Bjˆrky Had a Little Lamb

or, “Dear Whole Foods: Stop Pimping Iceland”

Being a middle class, white, liberal, urban-dwelling type with enough disposable income that I don’t mind paying unreasonable prices for foods that are only moderately better than I can find elsewhere, I sometimes shop at Whole Foods.

Lately, Whole Foods has been pimping for Iceland. What’s behind this? And more importantly, how can I get them to stop? I first noticed this at the cheese counter. My friend works at the cheese counter, and I’ve learned to patiently bear it while he explains to me that I should be glad to pay $20/pound for the same Roquefort Abeille I can get at Penn Mac for $10/pound because Whole Foods is worker-owned, and is therefore a better place to spend my money. Accepting the patronizing way in which the Whole Foods Corporation (NASDAQNM:WFMI) tarts up their employment practices into a selling point is just part of the whole experience. You let it wash over you, and you go on. The cheese counter at Whole Foods has a lot to recommend it once you get past price, including a great selection, knowledgable staff, and an unending supply of samples.

My friend recommended a few Icelandic cheeses (the best of the batch was Hˆf ingi, a soft cow’s milk cheese not unlike a mild Brie). And he gave me a brochure to go along with it.

The brochure was written by Whole Foods, and had lots of information about Icelandic cheese, where by “information” I mean “marketing.” The words “pure” and “unspoiled” appeared at least three times in each paragraph. (Incidentally, the CIA World Factbook entry for Iceland lists “water pollution from fertilizer runoff; inadequate wastewater treatment” as among their current environmental issues. But not to worry: surely it is pure and unspoiled fertilizer runoff.)

I put this brochure away and promptly forgot about it. There is, after all, nothing too unusual about featuring one country or another at a cheese counter. Cheese is an extremely varietal sort of food, and if you don’t try cheeses from diverse places in the world, you’re missing out on a lot.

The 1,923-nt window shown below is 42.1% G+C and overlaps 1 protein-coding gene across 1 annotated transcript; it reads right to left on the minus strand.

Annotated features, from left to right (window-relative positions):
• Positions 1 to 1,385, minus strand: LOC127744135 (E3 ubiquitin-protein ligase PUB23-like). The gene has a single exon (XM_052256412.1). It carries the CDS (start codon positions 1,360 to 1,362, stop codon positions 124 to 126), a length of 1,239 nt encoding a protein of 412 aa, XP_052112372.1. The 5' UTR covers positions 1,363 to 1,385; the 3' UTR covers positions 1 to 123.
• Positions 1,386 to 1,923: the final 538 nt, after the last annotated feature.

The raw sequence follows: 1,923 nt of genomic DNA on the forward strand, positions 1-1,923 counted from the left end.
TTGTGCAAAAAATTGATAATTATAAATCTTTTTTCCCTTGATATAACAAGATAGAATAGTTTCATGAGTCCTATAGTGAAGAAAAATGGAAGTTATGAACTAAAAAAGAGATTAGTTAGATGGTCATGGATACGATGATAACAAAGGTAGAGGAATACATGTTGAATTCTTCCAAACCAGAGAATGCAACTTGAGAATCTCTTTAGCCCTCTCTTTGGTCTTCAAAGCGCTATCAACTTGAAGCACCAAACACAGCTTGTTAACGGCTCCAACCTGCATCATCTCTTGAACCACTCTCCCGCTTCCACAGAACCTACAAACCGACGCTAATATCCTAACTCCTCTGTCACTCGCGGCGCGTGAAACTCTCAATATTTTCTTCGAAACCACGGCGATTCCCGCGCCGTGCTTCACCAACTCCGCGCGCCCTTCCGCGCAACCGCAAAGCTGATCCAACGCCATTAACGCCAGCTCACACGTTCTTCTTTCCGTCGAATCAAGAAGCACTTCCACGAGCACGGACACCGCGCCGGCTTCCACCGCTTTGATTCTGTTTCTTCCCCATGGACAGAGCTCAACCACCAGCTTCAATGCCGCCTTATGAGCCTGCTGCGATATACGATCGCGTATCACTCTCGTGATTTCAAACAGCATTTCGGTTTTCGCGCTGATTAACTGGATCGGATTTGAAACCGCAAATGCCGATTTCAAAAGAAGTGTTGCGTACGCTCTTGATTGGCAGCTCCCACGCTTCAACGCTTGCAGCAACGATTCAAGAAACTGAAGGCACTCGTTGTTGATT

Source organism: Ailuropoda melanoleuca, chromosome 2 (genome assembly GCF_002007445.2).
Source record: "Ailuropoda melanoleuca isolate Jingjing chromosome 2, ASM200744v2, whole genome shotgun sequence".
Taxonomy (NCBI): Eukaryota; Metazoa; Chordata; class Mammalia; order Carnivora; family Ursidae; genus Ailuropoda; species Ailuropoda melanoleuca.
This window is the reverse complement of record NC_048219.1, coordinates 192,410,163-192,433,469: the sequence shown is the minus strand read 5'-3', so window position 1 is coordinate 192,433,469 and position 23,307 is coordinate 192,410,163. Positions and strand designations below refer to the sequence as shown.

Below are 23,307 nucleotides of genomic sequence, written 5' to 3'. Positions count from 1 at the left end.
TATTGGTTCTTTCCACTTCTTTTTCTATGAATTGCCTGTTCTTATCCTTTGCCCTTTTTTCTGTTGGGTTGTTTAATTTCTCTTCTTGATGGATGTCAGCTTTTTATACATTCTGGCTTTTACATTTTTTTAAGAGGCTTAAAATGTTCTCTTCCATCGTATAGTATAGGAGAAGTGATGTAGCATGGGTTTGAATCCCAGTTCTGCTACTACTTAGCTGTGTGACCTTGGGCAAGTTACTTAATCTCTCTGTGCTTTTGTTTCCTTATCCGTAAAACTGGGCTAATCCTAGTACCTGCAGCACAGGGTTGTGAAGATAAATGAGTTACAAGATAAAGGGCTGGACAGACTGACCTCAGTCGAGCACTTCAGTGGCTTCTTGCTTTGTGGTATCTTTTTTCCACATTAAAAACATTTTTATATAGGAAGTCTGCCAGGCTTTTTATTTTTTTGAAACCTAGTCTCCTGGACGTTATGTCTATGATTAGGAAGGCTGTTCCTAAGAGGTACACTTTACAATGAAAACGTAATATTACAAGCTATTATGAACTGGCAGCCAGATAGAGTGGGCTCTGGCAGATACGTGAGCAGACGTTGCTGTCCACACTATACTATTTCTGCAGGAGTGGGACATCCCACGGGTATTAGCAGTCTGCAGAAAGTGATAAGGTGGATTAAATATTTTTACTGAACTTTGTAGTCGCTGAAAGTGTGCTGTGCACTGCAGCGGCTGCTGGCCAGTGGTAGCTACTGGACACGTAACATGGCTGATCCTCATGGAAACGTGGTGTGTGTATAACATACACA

The next time I was in Whole Foods, I encountered the lamb from Iceland. Here’s a sample of their marketing:

Have you tried our Icelandic Lamb? Only available at Whole Foods Market, Icelandic Lamb is bred and raised in Iceland where they are free to roam the grassy hills and breathe pristine air.

Not only that, but each of the lambs is sung a beautiful lullabye as it is lovingly, gently slaughtered in an utterly cruelty-free environment. All of this can be yours for the low, low, low price of $18.99/pound.

Lamb. For $18.99/pound. Somewhere in Austin, Texas, a Whole Foods executive is laughing until he wets his pants.

It’s not specifically the price that bothers me here. It’s the contradiction inherent in the Whole Foods concept: a store that gives lip service to the “buy locally, support sustainable farming” movement, yet which flies in goods from around the world to supplant local alternatives when it suits their margin or marketing needs.

This weekend, at the last Farmer’s Market in the Strip District, I bought some grass-fed lamb from Pucker Brush Farm, a farm near Indiana, PA. Their lamb is grass-fed; it tasted earthy, and herbal, and savoury, and delicious. It cost less than half what the Icelandic lamb at Whole Foods would have cost me. It was fresher, and of better quality, and the money went straight to a farmer, and there are no doubts or worries about the supply chain.

They’re also pushing Skyr (“It’s made with pro-biotic cultures passed down generation to generation in Iceland”). Skyr is Icelandic for “Cottage Cheese That Costs More Than The Stuff You Probably Should Have Bought” My assumption is that what has happened here is that Whole Foods has signed an agreement with the Icelandic equivalent of Archer-Daniels Midland. They get products at cut rates, they get to pimp the Icelandic connection for marketing juice (Pure! Unspoiled! Pristine! Virginal!), and they get higher margins.

I’m glad Whole Foods is here. It provides a great alternative to our local megachains, and they carry a number of products that I want in one convenient location. But in some ways, I find it more tiring to shop there, particularly when I wander near one of their obvious profit centers, such as the meat counter. I don’t expect them to change their way of doing business radically, or to suddenly stop selling things that obviously make them a lot of money.

But please. Enough with Iceland. I’m begging you.

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